Virginia Task Force Publishes Juvenile Hall Design Recommendations
RICHMOND, Va. — An interim report authored by Virginia’s Juvenile Correctional Center Task Force based in Richmond calls for smaller facilities designed with an increased emphasis on rehabilitation. The report specifically addresses the design and construction of a new juvenile correctional center in Chesapeake.
While the report focuses on the design and construction of a new juvenile correctional center, it also emphasizes decreasing the number of juvenile beds and improving care. “Community intervention is the preferred option whenever possible, including the provision of diversion, intensive support services, community supervision and placement of committed youth in local community-based alternatives,” the report states.
The report also highlights the fact that, even as the juvenile population declines, youth still held in correctional centers likely will have a complex array of challenges including substantial exposure to trauma, behavioral health issues, educational challenges and serious offense histories. “In order to increase their chances of successful rehabilitation and reduce the likelihood of reoffending upon release, it is imperative that new or renovated facilities are built to maintain safety and security of staff, residents, and the surrounding community and incorporate design features that are most likely to promote rigorous and sustained treatment and rehabilitation,” the report authors add.
Presentations and research reviewed by task force members showed that the state’s existing juvenile facilities should be between two and 10 times smaller, prompting the authors to recommend that any new or renovated facilities should be significantly smaller in size. The task force further recommended that new or renovated centers be located as close as possible to the home communities of the juveniles they hold, reflecting research that shows maintaining and strengthening family ties during commitment is associated with safety, educational advancement and successful rehabilitation after release. “Family proximity to the facility is the best predictor of such engagement and continued contact,” the report adds.
Thus far, the task force’s preliminary recommendations include developing housing units and sleeping rooms that contain between eight and 12 living units spread across separate buildings to reinforce and enable a small group treatment approach. The reported added that the housing areas should be designed to be secure, but “minimally institutional,” specifically noting concrete bed slabs and similar features should not be included. Instead, the report emphasized flexible and comfortable common, multipurpose spaces as well as private, dedicated treatment and family visitation space. Outdoor space should also be sufficient for recreation and adjacent to and accessible from juvenile living units, according to the report. In place of linear designs, double bunks or large, shared sleeping rooms the authors outline single rooms for a large proportion of bed capacity, with consideration for small dormitories for certain segments of the direct care population.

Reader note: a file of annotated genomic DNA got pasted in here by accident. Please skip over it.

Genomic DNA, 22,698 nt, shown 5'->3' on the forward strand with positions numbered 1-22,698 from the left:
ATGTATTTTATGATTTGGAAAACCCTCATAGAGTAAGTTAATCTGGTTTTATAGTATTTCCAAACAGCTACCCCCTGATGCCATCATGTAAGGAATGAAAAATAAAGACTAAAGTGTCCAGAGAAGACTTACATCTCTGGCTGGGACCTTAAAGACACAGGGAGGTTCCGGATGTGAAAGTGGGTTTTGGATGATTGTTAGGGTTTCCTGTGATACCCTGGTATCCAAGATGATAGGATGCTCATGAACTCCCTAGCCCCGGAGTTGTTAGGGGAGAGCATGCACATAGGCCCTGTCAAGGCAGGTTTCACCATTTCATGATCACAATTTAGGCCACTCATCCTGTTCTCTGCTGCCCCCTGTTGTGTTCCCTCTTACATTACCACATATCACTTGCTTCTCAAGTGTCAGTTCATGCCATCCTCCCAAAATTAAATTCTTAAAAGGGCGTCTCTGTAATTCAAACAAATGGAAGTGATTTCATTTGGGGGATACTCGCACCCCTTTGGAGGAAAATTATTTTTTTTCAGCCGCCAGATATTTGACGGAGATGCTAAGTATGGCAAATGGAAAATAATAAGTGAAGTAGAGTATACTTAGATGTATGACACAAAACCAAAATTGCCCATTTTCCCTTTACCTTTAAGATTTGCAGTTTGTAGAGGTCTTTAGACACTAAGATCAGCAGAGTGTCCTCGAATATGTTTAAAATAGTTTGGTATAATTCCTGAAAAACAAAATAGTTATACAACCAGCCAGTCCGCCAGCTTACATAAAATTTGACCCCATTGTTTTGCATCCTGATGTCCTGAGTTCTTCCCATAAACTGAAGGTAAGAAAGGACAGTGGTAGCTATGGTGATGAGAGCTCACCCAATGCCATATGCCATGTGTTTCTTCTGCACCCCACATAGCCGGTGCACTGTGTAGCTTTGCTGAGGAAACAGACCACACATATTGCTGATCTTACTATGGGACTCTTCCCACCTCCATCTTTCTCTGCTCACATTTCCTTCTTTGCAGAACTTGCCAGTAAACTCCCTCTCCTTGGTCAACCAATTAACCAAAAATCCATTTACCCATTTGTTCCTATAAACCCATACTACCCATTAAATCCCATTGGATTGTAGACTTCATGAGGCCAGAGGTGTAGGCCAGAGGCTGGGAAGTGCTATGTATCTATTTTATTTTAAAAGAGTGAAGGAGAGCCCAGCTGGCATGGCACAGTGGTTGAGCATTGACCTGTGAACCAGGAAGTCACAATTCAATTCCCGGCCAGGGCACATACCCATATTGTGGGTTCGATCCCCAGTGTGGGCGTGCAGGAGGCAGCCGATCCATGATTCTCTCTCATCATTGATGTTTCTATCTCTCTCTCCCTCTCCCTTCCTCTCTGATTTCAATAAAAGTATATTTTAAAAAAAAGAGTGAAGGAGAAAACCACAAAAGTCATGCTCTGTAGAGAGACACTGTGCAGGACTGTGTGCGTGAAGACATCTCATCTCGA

All future education spaces within the state’s juvenile facilities should also be equipped with instructional technology to address academic and career readiness needs, including credit recovery, enrichment needs, and access to distance learning, according to the report. Technology infrastructure and digital space will further be required to manage online instructional and career readiness software, curriculum, assessments, performance-based projects and data collection. These spaces should also be able to accommodate project-based learning activities, distance learning labs and celebratory events.
In terms of facility characteristics, the report stresses the development of facilities that are “as small as possible, given funding limitations, economies of scale, and the need for safety and operational efficiencies.”
Trauma-response design, furnishings and architectural features were also emphasized, such as open interior spaces with views to the outside, moveable furnishings, natural and adjustable lighting, easy access to outdoor spaces from housing and program areas, and the use of light colors and sound absorbing materials.
Juvenile spaces should also be delineated from staff areas, which should provide ample space for staff members to take breaks, store personal belongings, and have access to computers, while still offering open sight lines and close proximity to housing units to shared spaces.
The task force’s final report will be released in July 2017, which will outline whether or not the construction or renovation of a second juvenile correctional facility is required.